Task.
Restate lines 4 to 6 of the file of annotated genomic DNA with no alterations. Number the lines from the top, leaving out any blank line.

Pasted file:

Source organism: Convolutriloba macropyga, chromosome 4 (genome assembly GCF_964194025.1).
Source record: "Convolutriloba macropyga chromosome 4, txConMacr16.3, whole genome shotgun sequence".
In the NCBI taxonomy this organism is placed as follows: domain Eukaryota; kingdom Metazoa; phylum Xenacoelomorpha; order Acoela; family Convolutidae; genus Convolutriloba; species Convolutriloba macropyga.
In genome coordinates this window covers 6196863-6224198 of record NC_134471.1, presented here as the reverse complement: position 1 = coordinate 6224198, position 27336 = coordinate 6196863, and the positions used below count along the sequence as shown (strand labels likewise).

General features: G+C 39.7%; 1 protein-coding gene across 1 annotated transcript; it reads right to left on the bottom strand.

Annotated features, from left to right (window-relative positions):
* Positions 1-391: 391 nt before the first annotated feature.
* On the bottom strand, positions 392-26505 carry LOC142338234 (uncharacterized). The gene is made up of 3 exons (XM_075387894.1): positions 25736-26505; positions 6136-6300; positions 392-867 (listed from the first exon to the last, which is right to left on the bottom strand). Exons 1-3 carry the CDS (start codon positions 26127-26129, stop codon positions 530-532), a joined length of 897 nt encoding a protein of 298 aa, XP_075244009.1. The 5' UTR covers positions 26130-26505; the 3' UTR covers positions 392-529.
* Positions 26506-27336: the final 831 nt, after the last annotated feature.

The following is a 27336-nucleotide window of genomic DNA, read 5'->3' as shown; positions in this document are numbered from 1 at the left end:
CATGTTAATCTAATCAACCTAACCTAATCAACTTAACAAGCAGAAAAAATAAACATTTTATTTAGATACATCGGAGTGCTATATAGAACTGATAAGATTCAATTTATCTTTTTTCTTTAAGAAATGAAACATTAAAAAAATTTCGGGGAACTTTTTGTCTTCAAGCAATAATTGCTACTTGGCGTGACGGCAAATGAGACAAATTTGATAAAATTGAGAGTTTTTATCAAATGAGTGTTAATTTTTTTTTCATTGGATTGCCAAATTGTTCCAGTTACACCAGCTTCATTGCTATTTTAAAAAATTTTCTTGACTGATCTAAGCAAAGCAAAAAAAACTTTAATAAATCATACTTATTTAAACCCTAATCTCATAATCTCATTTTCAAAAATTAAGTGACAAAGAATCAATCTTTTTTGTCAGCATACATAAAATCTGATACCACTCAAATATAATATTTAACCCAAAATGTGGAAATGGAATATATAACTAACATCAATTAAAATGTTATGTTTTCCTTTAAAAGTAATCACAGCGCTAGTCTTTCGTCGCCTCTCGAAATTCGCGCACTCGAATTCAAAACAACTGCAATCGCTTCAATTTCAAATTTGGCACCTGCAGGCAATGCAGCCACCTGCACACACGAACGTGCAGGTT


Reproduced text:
In genome coordinates this window covers 6196863-6224198 of record NC_134471.1, presented here as the reverse complement: position 1 = coordinate 6224198, position 27336 = coordinate 6196863, and the positions used below count along the sequence as shown (strand labels likewise).

General features: G+C 39.7%; 1 protein-coding gene across 1 annotated transcript; it reads right to left on the bottom strand.

Annotated features, from left to right (window-relative positions):